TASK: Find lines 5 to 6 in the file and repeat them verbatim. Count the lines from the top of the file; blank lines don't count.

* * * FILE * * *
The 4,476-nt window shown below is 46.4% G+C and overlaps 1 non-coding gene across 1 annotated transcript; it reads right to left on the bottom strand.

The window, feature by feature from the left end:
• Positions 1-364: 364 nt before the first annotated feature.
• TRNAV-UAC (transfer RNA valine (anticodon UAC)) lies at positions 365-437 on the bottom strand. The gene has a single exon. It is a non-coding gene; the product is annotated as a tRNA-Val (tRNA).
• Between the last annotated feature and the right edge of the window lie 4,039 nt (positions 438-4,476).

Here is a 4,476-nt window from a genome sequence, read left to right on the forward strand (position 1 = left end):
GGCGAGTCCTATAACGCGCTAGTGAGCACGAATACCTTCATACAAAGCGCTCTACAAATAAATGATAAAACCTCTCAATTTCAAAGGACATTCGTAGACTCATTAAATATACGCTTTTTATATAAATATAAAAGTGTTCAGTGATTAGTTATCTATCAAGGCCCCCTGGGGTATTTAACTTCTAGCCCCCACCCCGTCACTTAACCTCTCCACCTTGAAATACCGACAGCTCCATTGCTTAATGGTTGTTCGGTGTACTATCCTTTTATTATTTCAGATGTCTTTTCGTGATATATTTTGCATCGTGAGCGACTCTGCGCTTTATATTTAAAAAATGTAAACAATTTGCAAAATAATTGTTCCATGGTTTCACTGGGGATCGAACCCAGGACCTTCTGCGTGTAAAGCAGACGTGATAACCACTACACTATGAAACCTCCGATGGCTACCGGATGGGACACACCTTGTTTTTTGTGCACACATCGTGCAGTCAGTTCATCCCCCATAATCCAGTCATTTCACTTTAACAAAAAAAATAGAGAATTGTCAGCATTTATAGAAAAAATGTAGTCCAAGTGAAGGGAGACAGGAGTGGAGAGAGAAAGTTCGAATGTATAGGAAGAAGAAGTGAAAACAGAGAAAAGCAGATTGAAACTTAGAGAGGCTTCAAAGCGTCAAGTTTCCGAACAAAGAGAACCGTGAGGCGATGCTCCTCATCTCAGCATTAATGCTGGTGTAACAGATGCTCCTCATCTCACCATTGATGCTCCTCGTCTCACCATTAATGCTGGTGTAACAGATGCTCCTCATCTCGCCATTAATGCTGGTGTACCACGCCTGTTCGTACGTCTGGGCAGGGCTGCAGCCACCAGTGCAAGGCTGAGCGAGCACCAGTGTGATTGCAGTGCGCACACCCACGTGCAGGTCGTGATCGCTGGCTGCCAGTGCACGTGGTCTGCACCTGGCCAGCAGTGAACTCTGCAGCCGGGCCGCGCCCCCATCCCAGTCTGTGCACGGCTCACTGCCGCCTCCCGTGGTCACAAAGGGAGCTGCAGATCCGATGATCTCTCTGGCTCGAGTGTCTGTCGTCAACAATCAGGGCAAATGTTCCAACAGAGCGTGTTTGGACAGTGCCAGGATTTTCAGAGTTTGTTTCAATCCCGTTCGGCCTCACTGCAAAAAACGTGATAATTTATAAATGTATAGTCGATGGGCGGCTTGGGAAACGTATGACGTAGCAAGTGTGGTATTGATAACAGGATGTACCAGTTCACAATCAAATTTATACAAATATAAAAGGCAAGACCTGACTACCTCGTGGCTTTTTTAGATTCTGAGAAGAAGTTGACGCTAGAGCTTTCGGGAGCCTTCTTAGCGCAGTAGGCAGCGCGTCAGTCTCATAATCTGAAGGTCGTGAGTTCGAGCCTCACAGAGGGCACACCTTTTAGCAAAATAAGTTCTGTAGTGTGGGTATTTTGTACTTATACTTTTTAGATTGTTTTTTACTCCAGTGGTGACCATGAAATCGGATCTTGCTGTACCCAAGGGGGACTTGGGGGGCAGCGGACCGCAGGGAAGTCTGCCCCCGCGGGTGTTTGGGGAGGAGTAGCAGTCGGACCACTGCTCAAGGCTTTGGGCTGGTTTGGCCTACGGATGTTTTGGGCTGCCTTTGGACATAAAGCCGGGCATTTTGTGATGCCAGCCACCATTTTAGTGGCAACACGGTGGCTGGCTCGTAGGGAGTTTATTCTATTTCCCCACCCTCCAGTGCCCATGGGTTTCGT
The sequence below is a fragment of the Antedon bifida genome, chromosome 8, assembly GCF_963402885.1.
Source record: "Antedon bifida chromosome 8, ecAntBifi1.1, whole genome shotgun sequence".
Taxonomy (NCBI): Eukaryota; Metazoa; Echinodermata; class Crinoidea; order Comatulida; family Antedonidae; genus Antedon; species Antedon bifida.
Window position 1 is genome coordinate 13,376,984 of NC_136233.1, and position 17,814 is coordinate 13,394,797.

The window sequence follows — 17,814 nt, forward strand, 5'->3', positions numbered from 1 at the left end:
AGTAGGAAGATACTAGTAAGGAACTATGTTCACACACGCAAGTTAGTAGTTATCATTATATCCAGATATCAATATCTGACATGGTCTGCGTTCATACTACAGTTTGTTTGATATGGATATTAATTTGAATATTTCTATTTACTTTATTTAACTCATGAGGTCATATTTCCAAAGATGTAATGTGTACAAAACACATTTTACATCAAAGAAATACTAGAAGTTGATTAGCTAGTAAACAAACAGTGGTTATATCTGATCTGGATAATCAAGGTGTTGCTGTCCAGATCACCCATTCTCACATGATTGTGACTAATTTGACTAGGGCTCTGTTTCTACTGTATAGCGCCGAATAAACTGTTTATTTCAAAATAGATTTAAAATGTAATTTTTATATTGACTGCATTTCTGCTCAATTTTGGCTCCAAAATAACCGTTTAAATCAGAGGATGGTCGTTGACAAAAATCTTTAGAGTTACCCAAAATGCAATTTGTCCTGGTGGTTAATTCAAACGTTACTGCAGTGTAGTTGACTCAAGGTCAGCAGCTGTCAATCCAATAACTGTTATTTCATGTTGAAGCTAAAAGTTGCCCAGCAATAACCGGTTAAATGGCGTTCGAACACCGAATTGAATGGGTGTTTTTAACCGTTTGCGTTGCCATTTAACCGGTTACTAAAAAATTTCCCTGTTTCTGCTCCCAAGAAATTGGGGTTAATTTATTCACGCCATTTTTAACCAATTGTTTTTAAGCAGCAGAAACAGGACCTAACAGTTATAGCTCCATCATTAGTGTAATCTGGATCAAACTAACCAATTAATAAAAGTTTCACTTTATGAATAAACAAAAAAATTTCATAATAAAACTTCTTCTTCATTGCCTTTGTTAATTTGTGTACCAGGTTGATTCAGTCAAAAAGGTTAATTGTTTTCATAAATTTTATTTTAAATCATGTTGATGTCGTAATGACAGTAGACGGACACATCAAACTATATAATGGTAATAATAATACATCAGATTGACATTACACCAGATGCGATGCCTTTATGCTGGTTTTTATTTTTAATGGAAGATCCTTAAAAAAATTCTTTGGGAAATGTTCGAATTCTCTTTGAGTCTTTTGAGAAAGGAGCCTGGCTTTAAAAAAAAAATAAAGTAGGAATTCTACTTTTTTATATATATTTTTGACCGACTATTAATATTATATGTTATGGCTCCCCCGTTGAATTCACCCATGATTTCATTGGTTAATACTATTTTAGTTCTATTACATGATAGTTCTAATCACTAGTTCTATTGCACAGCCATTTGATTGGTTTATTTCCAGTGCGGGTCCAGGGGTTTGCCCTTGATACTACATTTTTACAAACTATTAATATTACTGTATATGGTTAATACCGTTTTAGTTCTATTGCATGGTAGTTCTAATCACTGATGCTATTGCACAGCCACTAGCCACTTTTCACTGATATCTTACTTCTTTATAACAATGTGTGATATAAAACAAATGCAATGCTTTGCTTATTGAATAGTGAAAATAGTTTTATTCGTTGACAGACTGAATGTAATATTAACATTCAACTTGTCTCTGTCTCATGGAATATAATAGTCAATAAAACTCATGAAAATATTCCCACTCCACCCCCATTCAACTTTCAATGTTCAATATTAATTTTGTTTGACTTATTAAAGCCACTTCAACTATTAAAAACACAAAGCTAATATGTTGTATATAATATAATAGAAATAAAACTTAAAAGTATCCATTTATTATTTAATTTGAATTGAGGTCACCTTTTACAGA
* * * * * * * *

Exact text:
• Between the last annotated feature and the right edge of the window lie 4,039 nt (positions 438-4,476).

Here is a 4,476-nt window from a genome sequence, read left to right on the forward strand (position 1 = left end):